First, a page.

A Little Bug Called COVID-19

By Claude Budin-Juteau

This little bug called COVID-19 is wreaking havoc on planet Earth. A small invisible-to-the-human-eye microbe that in just a few weeks has traveled around the globe.  An uninvited guest that has mighty powers. COVID-19. A code name associated with fear, apprehension, gloom and doom. Corona means “crown”, because the virus particle exhibits a crown of spike proteins around its lipid envelope. Hence its royal name, Coronavirus, like some Roman emperor. Nobody knows exactly how it came, some suspect a vampire-like origin, since horseshoe bats have been associated with the little bugger. A royal highness with vampire ancestors.

The fact is that HRH COVID-19 is very powerful. In a couple of months, it has been able to make changes on the entire planet that would normally take years or might have never even been accomplished. The earthlings learned how to work from home, saving time and gas. What was before a wish for the planet and the wellbeing of our modern society became all of a sudden, the norm across the planet. The pollution started to diminish, the skies cleared, people began using bicycles on empty streets, airplanes stayed in hangars and cruise ships stopped cruising. At home, families rediscovered meals around the table, conversations to learn about each other, and creative ways to stay busy. An experiment that was happening for real as opposed to theoretical changes thought to be implemented in an abstract society.

COVID-19 also leveled the playing field. Nobody was spared. Rich and poor, celebrities and unknowns, political leaders and average citizens, everybody was affected, for the virus could strike at any moment. Whether you were the CEO of a big company or a janitor, you could both be infected and end up at the ICU in beds next to each other, sharing the same ventilator. Whether you had an expensive car or a cheap jalopy, you were stuck anyway, at least in big cities, since you were asked to stay home. The big equalizer had arrived in town and was changing all the social rules and economic norms we were used to.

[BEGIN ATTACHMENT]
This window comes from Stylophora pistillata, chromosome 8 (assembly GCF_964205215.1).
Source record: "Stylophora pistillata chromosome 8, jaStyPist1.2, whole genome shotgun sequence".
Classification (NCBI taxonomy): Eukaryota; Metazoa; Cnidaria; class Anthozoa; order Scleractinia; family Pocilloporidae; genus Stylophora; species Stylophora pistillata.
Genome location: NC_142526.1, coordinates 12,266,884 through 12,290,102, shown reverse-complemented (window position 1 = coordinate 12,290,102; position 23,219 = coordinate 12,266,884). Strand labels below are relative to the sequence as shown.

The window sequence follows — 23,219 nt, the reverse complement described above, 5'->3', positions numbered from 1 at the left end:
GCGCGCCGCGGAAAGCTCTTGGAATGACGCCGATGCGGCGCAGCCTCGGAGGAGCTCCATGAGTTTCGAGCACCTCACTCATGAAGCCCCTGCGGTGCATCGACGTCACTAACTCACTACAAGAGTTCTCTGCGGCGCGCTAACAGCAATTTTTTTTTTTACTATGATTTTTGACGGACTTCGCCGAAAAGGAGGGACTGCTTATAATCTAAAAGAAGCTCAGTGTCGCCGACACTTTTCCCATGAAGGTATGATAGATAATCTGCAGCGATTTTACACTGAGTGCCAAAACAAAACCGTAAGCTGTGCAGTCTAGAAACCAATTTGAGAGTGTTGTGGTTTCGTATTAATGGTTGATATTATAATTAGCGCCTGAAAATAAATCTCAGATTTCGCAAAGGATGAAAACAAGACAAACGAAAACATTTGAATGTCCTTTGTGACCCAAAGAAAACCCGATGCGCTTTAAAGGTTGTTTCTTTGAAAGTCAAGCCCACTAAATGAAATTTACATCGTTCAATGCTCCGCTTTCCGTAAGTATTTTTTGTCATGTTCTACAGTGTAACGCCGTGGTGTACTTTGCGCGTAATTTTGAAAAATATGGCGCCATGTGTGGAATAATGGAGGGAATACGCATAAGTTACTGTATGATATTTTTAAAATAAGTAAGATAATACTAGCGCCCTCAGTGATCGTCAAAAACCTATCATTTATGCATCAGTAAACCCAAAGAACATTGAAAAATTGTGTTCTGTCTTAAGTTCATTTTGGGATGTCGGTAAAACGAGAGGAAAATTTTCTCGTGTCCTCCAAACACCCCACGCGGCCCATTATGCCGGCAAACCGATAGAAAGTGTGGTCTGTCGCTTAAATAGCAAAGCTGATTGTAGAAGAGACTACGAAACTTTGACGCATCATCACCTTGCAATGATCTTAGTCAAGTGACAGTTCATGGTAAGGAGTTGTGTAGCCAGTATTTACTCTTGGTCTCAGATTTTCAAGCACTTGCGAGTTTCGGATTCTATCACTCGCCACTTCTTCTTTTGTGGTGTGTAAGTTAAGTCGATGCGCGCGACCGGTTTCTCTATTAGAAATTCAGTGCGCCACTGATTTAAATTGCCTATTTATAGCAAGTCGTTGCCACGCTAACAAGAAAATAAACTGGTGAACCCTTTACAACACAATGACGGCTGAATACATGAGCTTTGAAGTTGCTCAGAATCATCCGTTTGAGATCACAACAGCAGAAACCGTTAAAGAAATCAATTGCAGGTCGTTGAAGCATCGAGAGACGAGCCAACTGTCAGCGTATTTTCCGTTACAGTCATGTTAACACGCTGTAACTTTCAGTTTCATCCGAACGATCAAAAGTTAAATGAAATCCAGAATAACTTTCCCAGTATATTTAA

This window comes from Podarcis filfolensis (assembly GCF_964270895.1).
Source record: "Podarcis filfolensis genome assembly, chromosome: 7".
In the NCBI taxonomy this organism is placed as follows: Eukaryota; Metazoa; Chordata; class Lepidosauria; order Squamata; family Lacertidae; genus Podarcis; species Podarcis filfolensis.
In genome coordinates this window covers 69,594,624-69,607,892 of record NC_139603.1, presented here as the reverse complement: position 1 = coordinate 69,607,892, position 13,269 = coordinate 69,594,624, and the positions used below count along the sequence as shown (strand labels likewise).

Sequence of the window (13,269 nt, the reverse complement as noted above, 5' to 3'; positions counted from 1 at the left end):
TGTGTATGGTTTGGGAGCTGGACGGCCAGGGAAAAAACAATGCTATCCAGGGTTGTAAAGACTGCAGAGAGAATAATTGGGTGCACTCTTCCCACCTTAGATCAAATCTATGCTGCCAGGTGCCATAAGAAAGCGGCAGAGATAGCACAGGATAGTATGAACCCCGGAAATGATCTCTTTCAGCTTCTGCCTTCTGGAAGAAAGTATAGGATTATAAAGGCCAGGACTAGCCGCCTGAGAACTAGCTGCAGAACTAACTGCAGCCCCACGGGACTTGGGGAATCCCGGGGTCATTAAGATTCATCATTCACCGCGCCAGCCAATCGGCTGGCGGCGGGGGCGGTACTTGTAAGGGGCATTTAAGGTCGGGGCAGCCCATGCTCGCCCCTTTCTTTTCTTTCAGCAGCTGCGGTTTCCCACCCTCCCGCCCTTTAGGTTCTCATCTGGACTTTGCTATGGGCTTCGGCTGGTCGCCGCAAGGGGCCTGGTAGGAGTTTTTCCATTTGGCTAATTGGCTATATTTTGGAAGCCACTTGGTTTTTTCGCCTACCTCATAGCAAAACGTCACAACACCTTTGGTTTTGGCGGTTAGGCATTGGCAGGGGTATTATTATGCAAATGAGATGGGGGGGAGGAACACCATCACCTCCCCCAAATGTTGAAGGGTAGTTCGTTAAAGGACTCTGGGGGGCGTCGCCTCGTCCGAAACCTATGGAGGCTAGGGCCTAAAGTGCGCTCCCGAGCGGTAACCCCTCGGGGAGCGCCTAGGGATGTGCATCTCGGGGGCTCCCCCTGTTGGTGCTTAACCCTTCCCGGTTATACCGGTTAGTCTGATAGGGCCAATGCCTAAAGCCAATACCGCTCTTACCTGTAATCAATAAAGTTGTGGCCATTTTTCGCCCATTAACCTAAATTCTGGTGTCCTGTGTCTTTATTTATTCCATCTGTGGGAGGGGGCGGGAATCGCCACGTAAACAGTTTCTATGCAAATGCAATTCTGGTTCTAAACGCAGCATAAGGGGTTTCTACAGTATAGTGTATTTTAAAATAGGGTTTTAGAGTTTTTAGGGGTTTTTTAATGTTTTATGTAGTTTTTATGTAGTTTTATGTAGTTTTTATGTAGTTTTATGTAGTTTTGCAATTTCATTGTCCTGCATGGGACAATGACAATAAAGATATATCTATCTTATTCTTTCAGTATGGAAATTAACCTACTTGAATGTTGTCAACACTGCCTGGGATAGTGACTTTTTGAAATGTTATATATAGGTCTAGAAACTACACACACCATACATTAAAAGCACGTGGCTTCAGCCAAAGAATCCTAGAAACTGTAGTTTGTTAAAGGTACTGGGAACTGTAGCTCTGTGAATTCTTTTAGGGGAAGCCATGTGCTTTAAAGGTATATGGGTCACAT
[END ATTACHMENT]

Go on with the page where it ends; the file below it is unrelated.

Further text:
Fears and doubts also spread like wildfire. We were entering a world of uncertainty. Human beings were realizing they were vulnerable. An evidence caused by a microscopic particle that they couldn’t even see. They had been pandemics before, but they hadn’t spread as fast and killed so many victims or, if they had, we had forgotten about them, in a modern world where everything was supposed to be taken care of. This sense of vulnerability translated in an increase in gun sales, cannabis, alcohol and toilet paper. When lots of businesses were collapsing, others were booming. A resurgence of humor also started flooding social media, to cope with the anxiety and powerlessness that people were going through. Parodies, mini comedies shot at home, creative way of using ordinary utensils became a staple on the Internet.

Perhaps, the most positive aspect of COVID-19 devastating progress was the new sense of solidarity that everyone was experiencing. From families stuck at home that had to get along to first responders, nurses, doctors and hospital personnel that risked their lives every day, human beings had to depend on each other to survive. Political skirmishes, race divisions and ethnic disagreements had to be put aside, even if it was temporarily. Volunteers delivered food to senior citizens, artists gave free online concerts, billionaires made donations to charity organizations fighting against the pandemic, the best of people has come out in the face of this still mysterious invader.

Meanwhile life on planet Earth will continue and the Coronavirus pandemic of 2020 will join the list of world catastrophic events that have punctuated the history of the planet. Our grandchildren will talk about 2020 like we talk about the 1920 Spanish flu pandemic. Another jolt of the planet to show humans that, despite our technological advances and our constant improvements in the field of medicine, we are still at the mercy of a little bug like the one named COVID-19, for the better and the worse.

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